Recipes of Chinese herbs for headache caused by wind and coldness

In traditional Chinese medicine, the causes of headache include external pathogenic factors and internal factors. The external pathogenic factors which can cause headache are wind, coldness, dampness, and heat, while wind plays a key role.

The pathogenic wind is called the first factor that leads diseases, because wind is very active in four seasons, and always carries other pathogenic factors to invade the body. As Su Wen says, “When wind hurts the body, the upper part is influenced firstly.” Six Yang meridians meet in the head, and the head gathers the pure Yang-Qi. The pathogenic factors stay in meridians and their branches, leading to the blocking of Yang-Qi. Accordingly, Qi and blood cannot run smoothly, so headache occurs.

When wind and coldness invade the head, in addition to headache, the person may fear coldness and shiver. When wind and heat invade the head, in addition to headache, the person may feel hot and restless. When wind and dampness invade the head, in addition to headache, the person may have the feeling of heaviness, distending and blocking.

When wind and coldness cause headache, the pain may involve the neck and the back, and have the feeling of pulling, spasm and tightness. The person may fear wind and coldness, and when wind blows on the head the pain becomes stronger. The head may feel better after getting covered. The person doesn’t want to drink water. The tongue is pale red, and the coating of the tongue is thin and white. The pulse is floating, and sometimes it is also tight.

The treatment principle of the syndrome is to expel wind, dissipate coldness, and relieve pain.

The representative recipe for the syndrome is Chuan Xiong Cha Tiao San. The recipe contains Chuan Xiong (12 g), Jing Jie (12 g), Bo He (12 g), Qiang Huo (6 g), Xi Xin (3 g), Bai Zhi (6 g), Fang Feng (4.5 g), and Zhi Gan Cao (6 g). The original preparation form of the recipe is powder, and green tea is used for taking the powder, so this is why the recipe is called Cha Tiao San.

(The original recipe Chuan Xiong Cha Tiao San, which is recorded in the official standard of preparation of recipes published by the Song Dynasty in the 12th century)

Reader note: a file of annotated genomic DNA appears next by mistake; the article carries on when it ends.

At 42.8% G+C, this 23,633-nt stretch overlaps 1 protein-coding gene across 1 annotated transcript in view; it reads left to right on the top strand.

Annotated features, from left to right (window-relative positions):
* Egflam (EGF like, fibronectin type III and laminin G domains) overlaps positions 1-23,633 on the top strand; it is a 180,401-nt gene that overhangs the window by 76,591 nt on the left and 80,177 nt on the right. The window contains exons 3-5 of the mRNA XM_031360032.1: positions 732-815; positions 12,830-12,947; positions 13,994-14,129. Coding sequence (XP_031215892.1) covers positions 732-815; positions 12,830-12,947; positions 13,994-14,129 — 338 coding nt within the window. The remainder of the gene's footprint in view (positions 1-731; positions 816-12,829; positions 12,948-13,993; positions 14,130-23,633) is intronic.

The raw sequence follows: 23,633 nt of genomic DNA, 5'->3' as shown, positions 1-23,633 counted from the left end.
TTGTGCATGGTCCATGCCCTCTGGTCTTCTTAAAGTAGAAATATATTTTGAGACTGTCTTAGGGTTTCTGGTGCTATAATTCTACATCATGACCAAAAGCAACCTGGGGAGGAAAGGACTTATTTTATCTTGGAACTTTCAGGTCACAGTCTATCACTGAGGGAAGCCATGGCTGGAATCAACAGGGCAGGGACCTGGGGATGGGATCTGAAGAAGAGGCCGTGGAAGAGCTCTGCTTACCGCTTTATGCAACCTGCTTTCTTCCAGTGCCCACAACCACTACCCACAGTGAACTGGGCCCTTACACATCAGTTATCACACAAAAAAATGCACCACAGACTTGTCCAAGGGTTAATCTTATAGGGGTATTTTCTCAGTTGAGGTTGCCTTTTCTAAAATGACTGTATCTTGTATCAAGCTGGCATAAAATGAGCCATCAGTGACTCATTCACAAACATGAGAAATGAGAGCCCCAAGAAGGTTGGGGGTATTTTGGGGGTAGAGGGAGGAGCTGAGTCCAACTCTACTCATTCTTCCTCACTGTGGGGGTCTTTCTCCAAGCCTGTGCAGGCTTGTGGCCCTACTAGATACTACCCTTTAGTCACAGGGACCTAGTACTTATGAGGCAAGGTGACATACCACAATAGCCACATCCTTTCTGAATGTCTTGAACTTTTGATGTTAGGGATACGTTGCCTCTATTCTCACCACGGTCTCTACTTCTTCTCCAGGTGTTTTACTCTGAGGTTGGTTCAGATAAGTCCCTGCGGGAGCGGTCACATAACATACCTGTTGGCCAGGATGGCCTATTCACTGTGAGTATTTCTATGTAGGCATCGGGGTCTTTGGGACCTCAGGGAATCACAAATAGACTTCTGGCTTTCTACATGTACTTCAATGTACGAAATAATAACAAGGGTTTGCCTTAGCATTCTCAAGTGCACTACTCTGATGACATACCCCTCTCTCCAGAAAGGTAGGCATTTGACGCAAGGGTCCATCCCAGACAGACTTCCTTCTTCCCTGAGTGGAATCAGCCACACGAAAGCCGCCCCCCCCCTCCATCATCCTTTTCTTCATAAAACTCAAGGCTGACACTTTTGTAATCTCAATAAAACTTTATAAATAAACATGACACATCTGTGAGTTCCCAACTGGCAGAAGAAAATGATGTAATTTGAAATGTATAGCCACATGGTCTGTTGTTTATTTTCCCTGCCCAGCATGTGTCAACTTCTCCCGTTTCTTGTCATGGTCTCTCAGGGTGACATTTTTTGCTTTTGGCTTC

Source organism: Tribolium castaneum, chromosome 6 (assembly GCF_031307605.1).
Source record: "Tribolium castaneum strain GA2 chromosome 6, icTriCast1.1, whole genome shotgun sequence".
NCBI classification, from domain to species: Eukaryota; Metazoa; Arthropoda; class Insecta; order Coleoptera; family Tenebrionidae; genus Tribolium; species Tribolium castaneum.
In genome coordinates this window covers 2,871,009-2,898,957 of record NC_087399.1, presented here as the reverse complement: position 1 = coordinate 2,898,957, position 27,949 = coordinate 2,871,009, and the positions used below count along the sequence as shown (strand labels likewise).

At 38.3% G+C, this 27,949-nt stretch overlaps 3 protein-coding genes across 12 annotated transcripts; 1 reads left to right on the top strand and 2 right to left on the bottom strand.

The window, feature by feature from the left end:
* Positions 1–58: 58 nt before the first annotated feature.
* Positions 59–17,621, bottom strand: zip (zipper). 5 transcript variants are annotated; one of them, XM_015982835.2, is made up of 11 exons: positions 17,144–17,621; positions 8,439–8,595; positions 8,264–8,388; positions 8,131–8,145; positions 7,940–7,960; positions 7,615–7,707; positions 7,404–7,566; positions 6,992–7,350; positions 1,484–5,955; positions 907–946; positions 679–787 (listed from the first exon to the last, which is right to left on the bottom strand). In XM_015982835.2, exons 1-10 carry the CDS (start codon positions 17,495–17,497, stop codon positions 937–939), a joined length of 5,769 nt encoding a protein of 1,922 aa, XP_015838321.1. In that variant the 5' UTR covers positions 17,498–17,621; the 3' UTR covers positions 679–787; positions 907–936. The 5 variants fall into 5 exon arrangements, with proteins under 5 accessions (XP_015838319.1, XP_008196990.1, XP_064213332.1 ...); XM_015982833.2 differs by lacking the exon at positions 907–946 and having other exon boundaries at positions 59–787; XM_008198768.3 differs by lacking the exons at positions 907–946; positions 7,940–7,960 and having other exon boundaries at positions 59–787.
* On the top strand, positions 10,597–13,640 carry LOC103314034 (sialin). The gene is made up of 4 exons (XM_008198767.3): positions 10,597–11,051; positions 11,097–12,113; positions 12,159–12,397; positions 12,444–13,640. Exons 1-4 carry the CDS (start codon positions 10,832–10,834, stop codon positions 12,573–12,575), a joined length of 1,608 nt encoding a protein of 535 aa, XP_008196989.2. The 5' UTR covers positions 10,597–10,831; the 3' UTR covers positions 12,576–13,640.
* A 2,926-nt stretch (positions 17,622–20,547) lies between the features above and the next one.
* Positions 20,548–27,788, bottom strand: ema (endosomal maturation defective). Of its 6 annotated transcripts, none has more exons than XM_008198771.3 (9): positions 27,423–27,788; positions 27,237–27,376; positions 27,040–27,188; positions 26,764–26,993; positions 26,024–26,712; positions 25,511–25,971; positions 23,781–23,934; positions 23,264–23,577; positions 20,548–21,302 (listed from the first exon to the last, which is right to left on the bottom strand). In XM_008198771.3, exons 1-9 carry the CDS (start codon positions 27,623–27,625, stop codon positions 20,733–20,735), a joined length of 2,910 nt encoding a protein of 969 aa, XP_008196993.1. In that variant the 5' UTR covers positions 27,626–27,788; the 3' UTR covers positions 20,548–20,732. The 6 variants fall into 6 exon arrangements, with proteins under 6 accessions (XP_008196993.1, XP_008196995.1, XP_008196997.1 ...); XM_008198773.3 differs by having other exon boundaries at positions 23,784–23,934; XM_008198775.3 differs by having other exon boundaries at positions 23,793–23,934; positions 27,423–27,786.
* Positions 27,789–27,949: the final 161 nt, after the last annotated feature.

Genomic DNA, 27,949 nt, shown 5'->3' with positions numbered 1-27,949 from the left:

If headache and fear of coldness are severe, Ma Huang, Gui Zhi, and Zhi Chuan Wu can be added to the recipe.

In the case of headache that occurs in the top of the head, if the person has dry heaving, throws up frothy liquid, hands and feet are cold and even the forearms and the lower legs are cold, the recipe should be changed to Wu Zhu Yu Tang with necessary modification, including removing Ren Shen and adding Gao Ben, Chuan Xiong, Xi Xin, and Ban Xia.

If at the same time of headache, the feet are cold, the symptoms of Qi moving abnormally upwards occur, the back is cold, and the pulse is sunken and thin, the recipe is changed to Ma Huang Fu Zi Xi Xin Tang with Bai Zhi and Chuan Xiong.

ANNOTATIONS:

1. Wu Zhu Yu Tang: The recipe contains Wu Zhu Yu (9 g), Ren Shen (9 g), Sheng Jiang (18 g), Da Zao (4, number).

2. The symptoms of Qi moving abnormally upwards: The typical symptoms include nausea, vomiting, belching, coughing, and dizziness. The symptoms do not necessarily appear at the same time.

3. Ma Huang Fu Zi Xi Xin Tang: The recipe contains Ma Huang, Fu Zi, and Xi Xin.

REFERENCES:

1. Zhang, Boli, & Wu, Mianhua. (2017). Internal Medicine of TCM. China Press of Traditional Chinese Medicine.

2. Li, Ji, & Lian, Jianwei. (2016). Recipes of Traditional Chinese Medicine. China Press of Traditional Chinese Medicine.

NOTICE:

Some medicinal materials are not allowed to use in the EU. The knowledge of the article is based on the conditions of China. The actual use of medicinal materials in the EU complies with the regulations of the EU.

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